Callisia repens

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Callisia repens
Callisia repens starr.jpg
Scientific classification edit
Kingdom: Plantae
Clade: Tracheophytes
Clade: Angiosperms
Clade: Monocots
Clade: Commelinids
Order: Commelinales
Family: Commelinaceae
Genus: Callisia
Species:
C. repens
Binomial name
Callisia repens
(Jacq., 1762)
Synonyms
  • Hapalanthus repens
    Jacq.
  • Tradescantia callisia
    Sw.
  • Spironema robbinsii
    C.Wright
  • Commelina hexandra mandonii
  • Callisia repens mandonii
  • Callisia repens ciliata

Callisia repens, also known as creeping inchplant, Bolivian Jew or turtle vine, is a succulent creeping plant from the family Commelinaceae. This species comes from Central and South America.[1]

Description[edit]

Leaves close up

The perennial plant forms creeping mats. The flowering shoots are ascending. The fleshy, delicated leaves grow smaller towards the tip of the shoot. The leaf blade is oval to lanceolate, one to 3.5 centimeters long and 0.6 to one centimeter wide. In the distal leaves, the blades are narrower than the open, spread leaf sheaths. It grows quickly, multiplies easily by long, creeping shoots that root in each node, as soon as it is on the ground.[citation needed]

The inflorescences sit in the armpits of the distal leaves of the flower sprout and consist of paired cymes. Produced in the summer, the flowers are hermaphrodite and odorless. The bracts are inconspicuous, white, lanceolate and three to six millimeters long. There are zero to six stamens with smooth filaments. The ovary is bipartite and has a brush-like scar. Capsule fruits with one millimeter large seeds develop.[2]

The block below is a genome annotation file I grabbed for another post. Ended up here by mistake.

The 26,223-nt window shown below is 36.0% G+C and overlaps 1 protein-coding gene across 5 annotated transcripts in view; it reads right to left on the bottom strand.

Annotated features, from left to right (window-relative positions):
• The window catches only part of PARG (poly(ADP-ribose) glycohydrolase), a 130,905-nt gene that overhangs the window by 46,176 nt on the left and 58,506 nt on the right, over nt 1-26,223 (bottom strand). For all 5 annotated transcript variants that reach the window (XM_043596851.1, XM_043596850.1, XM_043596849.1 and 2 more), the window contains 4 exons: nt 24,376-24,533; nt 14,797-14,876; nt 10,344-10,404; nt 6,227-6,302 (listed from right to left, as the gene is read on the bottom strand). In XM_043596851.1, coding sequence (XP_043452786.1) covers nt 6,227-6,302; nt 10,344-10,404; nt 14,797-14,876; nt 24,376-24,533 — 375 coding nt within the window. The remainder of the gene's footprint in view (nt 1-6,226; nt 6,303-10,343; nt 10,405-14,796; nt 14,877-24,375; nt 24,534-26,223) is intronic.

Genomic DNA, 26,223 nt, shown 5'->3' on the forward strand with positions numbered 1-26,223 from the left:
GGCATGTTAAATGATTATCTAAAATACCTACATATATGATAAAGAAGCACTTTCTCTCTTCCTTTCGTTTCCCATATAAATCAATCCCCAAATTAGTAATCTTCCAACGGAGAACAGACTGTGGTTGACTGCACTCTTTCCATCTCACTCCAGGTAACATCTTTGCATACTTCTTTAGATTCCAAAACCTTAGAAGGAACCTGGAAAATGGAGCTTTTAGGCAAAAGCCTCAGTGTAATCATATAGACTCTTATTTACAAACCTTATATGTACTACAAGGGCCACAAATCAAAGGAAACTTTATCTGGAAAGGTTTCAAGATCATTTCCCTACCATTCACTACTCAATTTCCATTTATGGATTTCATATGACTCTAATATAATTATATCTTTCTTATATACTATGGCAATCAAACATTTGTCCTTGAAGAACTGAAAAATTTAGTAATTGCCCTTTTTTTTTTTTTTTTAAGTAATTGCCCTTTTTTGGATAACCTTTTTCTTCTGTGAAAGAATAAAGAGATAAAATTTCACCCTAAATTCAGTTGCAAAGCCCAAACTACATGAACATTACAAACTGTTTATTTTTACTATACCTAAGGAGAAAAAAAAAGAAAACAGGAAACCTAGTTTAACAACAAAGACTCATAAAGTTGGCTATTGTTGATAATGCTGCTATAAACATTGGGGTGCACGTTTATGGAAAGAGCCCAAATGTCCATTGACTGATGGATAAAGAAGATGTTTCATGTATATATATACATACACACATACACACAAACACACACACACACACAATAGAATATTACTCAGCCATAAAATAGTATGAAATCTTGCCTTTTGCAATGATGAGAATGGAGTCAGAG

Distribution[edit]

The species is native to America from the southeast of the United States (Texas, Florida) via the West Indies (Guadeloupe and Martinique) to Argentina and grows in shady, rocky or gravelly spots in subtropical to tropical forests. It is naturalized in Hong Kong and grows on rooftops. In Western Australia, it is an invasive species due to its rapid growth, its tolerance to various environments and the ground cover effect which make it spread very quickly, suffocating local plants or preventing them from germinating.[3]

Cultivation[edit]

The species is occasionally used as a pot and traffic light plant as an ornamental plant and it is easily propagated by cuttings. It is also marketed as a houseplant for its drooping habit and the scent of its white flowers. Strong light makes the foliage blush, but the plant cannot stand direct sunlight. The optimum growth conditions is between 18–22 °C during the day and at least 12°C at night. Pests include snails.[citation needed]

References[edit]

  1. ^ Tropicos. [1]
  2. ^ Callisia repens (creeping inch-plant) Invasive Species Compendium (CABI). 22 February, 2020
  3. ^ Home gardeners urged to look out for pest plant By the Department of Primary Industries and Regional Development (Government of Western Australia), 15 January 2019